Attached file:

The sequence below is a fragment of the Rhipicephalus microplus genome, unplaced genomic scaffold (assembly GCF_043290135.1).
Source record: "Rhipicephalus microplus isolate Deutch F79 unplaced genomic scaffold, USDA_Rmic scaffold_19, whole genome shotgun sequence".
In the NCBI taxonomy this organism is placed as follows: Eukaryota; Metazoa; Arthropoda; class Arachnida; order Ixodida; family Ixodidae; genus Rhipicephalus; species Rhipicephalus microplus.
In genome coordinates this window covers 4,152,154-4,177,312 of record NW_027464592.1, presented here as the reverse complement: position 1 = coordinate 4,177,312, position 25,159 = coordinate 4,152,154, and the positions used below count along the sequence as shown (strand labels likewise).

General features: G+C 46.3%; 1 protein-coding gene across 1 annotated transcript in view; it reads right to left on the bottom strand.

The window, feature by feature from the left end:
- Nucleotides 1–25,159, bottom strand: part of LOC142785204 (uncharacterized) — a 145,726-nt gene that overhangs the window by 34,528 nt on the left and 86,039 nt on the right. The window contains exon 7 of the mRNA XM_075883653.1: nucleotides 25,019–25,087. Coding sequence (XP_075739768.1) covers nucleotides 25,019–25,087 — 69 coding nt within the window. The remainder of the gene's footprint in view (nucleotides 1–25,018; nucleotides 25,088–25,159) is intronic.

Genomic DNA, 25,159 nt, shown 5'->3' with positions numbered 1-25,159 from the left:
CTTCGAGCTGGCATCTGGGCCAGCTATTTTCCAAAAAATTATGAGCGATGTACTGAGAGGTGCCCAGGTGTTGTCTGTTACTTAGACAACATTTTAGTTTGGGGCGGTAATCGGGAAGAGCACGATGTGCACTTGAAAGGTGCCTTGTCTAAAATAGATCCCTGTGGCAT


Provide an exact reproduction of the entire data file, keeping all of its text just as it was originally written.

The sequence below is a fragment of the Rhipicephalus microplus genome, unplaced genomic scaffold (assembly GCF_043290135.1).
Source record: "Rhipicephalus microplus isolate Deutch F79 unplaced genomic scaffold, USDA_Rmic scaffold_19, whole genome shotgun sequence".
In the NCBI taxonomy this organism is placed as follows: Eukaryota; Metazoa; Arthropoda; class Arachnida; order Ixodida; family Ixodidae; genus Rhipicephalus; species Rhipicephalus microplus.
In genome coordinates this window covers 4,152,154-4,177,312 of record NW_027464592.1, presented here as the reverse complement: position 1 = coordinate 4,177,312, position 25,159 = coordinate 4,152,154, and the positions used below count along the sequence as shown (strand labels likewise).

General features: G+C 46.3%; 1 protein-coding gene across 1 annotated transcript in view; it reads right to left on the bottom strand.

The window, feature by feature from the left end:
- Nucleotides 1–25,159, bottom strand: part of LOC142785204 (uncharacterized) — a 145,726-nt gene that overhangs the window by 34,528 nt on the left and 86,039 nt on the right. The window contains exon 7 of the mRNA XM_075883653.1: nucleotides 25,019–25,087. Coding sequence (XP_075739768.1) covers nucleotides 25,019–25,087 — 69 coding nt within the window. The remainder of the gene's footprint in view (nucleotides 1–25,018; nucleotides 25,088–25,159) is intronic.

Genomic DNA, 25,159 nt, shown 5'->3' with positions numbered 1-25,159 from the left:
CTTCGAGCTGGCATCTGGGCCAGCTATTTTCCAAAAAATTATGAGCGATGTACTGAGAGGTGCCCAGGTGTTGTCTGTTACTTAGACAACATTTTAGTTTGGGGCGGTAATCGGGAAGAGCACGATGTGCACTTGAAAGGTGCCTTGTCTAAAATAGATCCCTGTGGCAT